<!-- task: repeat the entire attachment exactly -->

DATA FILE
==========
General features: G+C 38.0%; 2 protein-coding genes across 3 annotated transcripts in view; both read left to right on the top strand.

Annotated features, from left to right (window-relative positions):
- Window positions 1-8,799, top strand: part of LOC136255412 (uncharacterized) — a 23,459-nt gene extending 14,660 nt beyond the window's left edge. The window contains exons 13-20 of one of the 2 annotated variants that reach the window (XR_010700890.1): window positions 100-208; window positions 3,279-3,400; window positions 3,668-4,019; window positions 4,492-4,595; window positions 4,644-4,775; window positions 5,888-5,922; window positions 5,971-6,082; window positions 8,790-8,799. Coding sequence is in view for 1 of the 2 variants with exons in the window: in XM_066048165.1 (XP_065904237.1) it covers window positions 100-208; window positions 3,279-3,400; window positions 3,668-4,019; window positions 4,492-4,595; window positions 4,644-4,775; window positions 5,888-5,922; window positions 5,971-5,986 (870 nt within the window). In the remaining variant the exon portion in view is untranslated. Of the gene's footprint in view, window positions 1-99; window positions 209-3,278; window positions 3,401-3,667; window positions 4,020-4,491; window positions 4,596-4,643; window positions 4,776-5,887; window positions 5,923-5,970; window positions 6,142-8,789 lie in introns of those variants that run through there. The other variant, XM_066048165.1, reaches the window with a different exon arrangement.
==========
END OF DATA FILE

General features: G+C 38.0%; 2 protein-coding genes across 3 annotated transcripts in view; both read left to right on the top strand.

Annotated features, from left to right (window-relative positions):
- Window positions 1-8,799, top strand: part of LOC136255412 (uncharacterized) — a 23,459-nt gene extending 14,660 nt beyond the window's left edge. The window contains exons 13-20 of one of the 2 annotated variants that reach the window (XR_010700890.1): window positions 100-208; window positions 3,279-3,400; window positions 3,668-4,019; window positions 4,492-4,595; window positions 4,644-4,775; window positions 5,888-5,922; window positions 5,971-6,082; window positions 8,790-8,799. Coding sequence is in view for 1 of the 2 variants with exons in the window: in XM_066048165.1 (XP_065904237.1) it covers window positions 100-208; window positions 3,279-3,400; window positions 3,668-4,019; window positions 4,492-4,595; window positions 4,644-4,775; window positions 5,888-5,922; window positions 5,971-5,986 (870 nt within the window). In the remaining variant the exon portion in view is untranslated. Of the gene's footprint in view, window positions 1-99; window positions 209-3,278; window positions 3,401-3,667; window positions 4,020-4,491; window positions 4,596-4,643; window positions 4,776-5,887; window positions 5,923-5,970; window positions 6,142-8,789 lie in introns of those variants that run through there. The other variant, XM_066048165.1, reaches the window with a different exon arrangement.